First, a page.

African capital cities show unity and commitment to climate action at Tshwane sustainability forum
Mayors and delegates from 24 African capitals recently gathered in Tshwane for the Second African Capital Cities Sustainability Forum (ACCSF), a platform for mayors and senior city officials to discuss and spearhead sustainability in their cities.
The annual Forum also gives participants an opportunity to evaluate progress made in realizing the Tshwane Declaration, a series of commitments and initiatives signed by city leaders at the first ACCSF in 2015 to place African cities on an upward developmental trajectory.
“The ACCSF creates a platform for African Capital Cities to identify and deliberate on commonalities and challenges faced by major cities in Africa while showcasing and sharing successful initiatives towards the emergence of truly African, original and appropriate solutions in addressing the sustainability imperative at the urban scale,” said Executive Mayor of Tshwane Kgosientso Ramokgopa during the Forum’s opening remarks.
“Such a spirit of cooperation is rooted within the African moral and ethical adage that teaches that ‘I am because we are’ and that our destinies are inextricably linked to each other… It is these ideals of humanism, egalitarianism and solidarity that we are promoting through this initiative and it is in that context that cooperation becomes an almost inevitable feature of this Forum.”
“Sustainability leadership is not just about making commitments, developing strategies and plans,” C40’s Africa Regional Director Hastings Chikoko said to the Forum audience, which also included Mayor Parks Tau of Johannesburg. “Talk is cheap. Sustainability leadership is about translating the commitments, strategies and plans into measureable actions that make a difference.”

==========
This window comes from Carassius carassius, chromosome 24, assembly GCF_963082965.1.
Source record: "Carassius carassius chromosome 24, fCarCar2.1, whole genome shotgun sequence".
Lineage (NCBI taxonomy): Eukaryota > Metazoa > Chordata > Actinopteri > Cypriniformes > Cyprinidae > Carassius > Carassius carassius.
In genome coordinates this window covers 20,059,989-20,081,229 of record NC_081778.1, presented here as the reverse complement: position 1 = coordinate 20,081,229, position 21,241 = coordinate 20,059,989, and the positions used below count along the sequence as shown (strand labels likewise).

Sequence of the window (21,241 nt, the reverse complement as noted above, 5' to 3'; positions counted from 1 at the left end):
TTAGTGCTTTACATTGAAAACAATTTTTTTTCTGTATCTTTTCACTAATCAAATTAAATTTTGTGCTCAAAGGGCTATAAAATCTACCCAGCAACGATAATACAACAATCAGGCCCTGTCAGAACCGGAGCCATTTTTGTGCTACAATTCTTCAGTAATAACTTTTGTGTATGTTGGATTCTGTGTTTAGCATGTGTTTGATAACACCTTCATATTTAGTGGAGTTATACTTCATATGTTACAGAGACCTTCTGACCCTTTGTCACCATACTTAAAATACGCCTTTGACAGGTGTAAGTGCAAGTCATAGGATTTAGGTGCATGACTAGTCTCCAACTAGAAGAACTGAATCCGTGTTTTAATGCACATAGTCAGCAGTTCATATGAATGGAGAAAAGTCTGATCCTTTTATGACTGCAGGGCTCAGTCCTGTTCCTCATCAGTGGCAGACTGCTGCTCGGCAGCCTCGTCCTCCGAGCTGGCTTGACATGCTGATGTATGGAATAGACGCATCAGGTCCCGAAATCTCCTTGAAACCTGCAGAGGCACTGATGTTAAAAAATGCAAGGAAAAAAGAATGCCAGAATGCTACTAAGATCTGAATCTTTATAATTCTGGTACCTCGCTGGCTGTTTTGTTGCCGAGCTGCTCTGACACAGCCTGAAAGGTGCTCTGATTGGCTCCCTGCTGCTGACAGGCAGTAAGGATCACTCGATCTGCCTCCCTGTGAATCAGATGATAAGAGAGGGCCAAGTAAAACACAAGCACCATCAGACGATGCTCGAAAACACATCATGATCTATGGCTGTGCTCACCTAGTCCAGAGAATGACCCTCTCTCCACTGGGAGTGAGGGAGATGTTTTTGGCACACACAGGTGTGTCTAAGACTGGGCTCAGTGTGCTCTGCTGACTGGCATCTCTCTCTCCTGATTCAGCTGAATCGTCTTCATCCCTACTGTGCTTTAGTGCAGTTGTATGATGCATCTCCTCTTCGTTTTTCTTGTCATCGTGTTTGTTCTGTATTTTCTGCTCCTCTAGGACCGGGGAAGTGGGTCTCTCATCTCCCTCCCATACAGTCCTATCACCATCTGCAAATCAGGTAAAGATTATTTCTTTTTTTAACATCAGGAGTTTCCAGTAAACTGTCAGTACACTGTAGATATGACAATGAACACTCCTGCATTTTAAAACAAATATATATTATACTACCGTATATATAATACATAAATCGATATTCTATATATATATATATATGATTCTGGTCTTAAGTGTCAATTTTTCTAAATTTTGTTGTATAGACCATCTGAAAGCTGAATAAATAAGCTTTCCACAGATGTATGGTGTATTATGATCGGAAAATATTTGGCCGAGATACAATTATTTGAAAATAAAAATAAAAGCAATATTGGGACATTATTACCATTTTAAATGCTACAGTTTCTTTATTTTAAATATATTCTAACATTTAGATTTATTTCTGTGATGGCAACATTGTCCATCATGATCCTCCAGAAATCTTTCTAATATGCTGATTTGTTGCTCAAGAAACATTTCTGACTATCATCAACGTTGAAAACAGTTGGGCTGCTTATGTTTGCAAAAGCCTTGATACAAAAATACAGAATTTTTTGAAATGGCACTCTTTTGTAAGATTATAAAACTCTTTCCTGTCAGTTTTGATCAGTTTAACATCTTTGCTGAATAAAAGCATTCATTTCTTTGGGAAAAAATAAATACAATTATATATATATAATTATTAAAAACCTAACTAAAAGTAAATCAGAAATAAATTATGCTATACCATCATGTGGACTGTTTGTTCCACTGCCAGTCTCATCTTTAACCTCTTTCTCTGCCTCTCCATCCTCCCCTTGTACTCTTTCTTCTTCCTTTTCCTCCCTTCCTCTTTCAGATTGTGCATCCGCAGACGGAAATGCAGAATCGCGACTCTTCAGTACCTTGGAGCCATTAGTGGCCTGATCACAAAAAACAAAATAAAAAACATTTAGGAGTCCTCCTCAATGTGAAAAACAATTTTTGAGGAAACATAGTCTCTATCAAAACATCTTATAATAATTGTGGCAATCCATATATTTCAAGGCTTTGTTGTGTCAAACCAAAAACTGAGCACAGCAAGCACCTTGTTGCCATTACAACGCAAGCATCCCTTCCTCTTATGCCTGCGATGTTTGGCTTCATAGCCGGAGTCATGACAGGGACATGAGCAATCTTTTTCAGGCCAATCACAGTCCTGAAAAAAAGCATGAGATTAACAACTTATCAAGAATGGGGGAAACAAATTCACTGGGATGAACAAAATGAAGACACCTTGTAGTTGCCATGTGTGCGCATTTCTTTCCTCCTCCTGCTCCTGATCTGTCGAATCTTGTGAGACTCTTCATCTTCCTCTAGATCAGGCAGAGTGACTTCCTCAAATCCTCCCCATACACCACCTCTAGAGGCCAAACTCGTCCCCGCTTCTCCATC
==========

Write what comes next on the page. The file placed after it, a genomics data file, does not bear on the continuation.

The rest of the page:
“Through city-to-city collaboration and benchmarking, C40 megacities in Africa have joined other cities globally in implementing sustainability activities that are of world-class quality, highly replicable and that inspire and empower other global cities to act,” said Mr. Chikoko. “In addition, 80% of the mayors of C40 megacities in Africa have also signed up to the Compact of Mayors.”
ACCSF 2016 closed on June 2 with a number of declarations:
“We, the Mayors of African Capital Cities, hereby reaffirm our commitment to advancing the Tshwane Declaration 2015 and further commit to accelerate action through:
1. We will establish a collective think tank of common initiatives that we will present at COP22 being hosted by the City of Marrakesh in December 2016
2. We undertake to measure our city’s carbon emissions and establish a baseline Greenhouse Gas Emissions Inventory in each city
3. We will jointly engage with development agencies and other international partners that have a focus on and interest in local government to garner support for climate resilience programmes
4. Establish clear partnerships with the private sector for investment in bankable projects
5. Convene a platform conducive for technical engagements and to develop a clear implementation programme for our cities, focusing primarily on the Sustainable Development Goals and in particular Outcome 11: Make cities and human settlements inclusive, safe, resilient and sustainable.”